SIMBAD references

2009MNRAS.397L.106C - Mon. Not. R. Astron. Soc., 397, L106-L109 (2009/July-3)

Old open clusters in the Sagittarius dwarf spheroidal galaxy tidal stream - kith or kin?


Abstract (from CDS):

A widely supported formation scenario for the Galactic disc is that it formed inside-out from material accumulated via accretion events. The Sagittarius dwarf spheroidal galaxy (Sgr dSph) is the best example of such an accretion, and its ongoing disruption has resulted in that its stars are being deposited in the Milky Way halo and outer disc. It is therefore appealing to search for possible signatures of the Sgr dSph contribution to the build-up of the Galactic disc. Interestingly, models of the Sgr dSph stream clearly indicate that the trailing tail passes through the outer Galactic disc, at the same Galactocentric distance as some anticentre old open star clusters. We investigate in this Letter the possibility that the two outermost old open clusters, Berkeley 29 and Saurer 1, could have formed inside the Sgr dSph and then left behind in the outer Galactic disc as a result of tidal interaction with the Milky Way. The actual location of these two star clusters, inside the Sgr dSph trailing tail, is compatible with this scenario, and their chemical and kinematical properties, together with our present understanding of the age-metallicity relationship in the Sgr dSph, lend further support to this possible association. Hence, we find it likely that the old open star clusters, Berkeley 29 and Saurer 1, have extragalactic origins.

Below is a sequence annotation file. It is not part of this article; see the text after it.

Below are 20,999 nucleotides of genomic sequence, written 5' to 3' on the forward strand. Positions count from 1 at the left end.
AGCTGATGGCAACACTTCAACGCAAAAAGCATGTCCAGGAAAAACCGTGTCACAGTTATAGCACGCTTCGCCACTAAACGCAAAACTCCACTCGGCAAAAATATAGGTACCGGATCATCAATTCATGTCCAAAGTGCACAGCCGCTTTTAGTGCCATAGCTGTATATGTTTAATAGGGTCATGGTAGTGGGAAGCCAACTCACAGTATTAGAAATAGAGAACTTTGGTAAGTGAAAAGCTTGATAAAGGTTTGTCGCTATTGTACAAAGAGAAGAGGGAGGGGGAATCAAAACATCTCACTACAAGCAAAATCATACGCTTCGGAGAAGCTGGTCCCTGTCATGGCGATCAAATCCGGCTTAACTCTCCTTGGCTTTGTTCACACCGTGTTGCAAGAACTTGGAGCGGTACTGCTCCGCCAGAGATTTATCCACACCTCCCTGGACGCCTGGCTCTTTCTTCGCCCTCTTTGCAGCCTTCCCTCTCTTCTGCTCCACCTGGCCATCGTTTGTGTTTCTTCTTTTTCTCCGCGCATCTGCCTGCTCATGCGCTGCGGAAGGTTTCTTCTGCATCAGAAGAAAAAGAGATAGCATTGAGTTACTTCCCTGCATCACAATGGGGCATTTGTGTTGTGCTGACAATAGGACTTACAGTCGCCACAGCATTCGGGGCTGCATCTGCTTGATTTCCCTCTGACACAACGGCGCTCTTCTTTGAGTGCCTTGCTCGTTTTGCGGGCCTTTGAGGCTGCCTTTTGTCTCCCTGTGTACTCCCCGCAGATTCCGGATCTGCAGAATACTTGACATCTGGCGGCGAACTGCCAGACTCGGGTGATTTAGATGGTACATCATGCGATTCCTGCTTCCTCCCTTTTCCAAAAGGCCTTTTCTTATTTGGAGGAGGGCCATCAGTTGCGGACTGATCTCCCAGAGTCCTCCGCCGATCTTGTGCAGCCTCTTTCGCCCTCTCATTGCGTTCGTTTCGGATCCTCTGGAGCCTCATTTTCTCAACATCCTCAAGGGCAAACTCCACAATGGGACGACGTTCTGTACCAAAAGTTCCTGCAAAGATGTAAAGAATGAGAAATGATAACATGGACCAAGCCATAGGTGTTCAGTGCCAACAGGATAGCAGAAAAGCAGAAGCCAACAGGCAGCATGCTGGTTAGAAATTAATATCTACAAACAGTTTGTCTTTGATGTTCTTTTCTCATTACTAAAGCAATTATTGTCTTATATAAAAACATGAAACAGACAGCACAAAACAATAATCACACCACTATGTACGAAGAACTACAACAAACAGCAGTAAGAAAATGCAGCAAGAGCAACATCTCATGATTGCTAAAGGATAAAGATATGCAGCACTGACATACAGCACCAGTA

Abstract Copyright: © 2009 The Authors. Journal compilation © 2009 RAS

Journal keyword(s): Galaxy: disc - Galaxy: evolution - open clusters and associations: general - open clusters and associations: individual: Berkeley 29 and Saurer 1 - galaxies: dwarf - galaxies: individual: Sgr dSph

Simbad objects: 13

goto Full paper

goto View the reference in ADS

To bookmark this query, right click on this link: simbad:2009MNRAS.397L.106C and select 'bookmark this link' or equivalent in the popup menu


© Université de Strasbourg/CNRS

    • Contact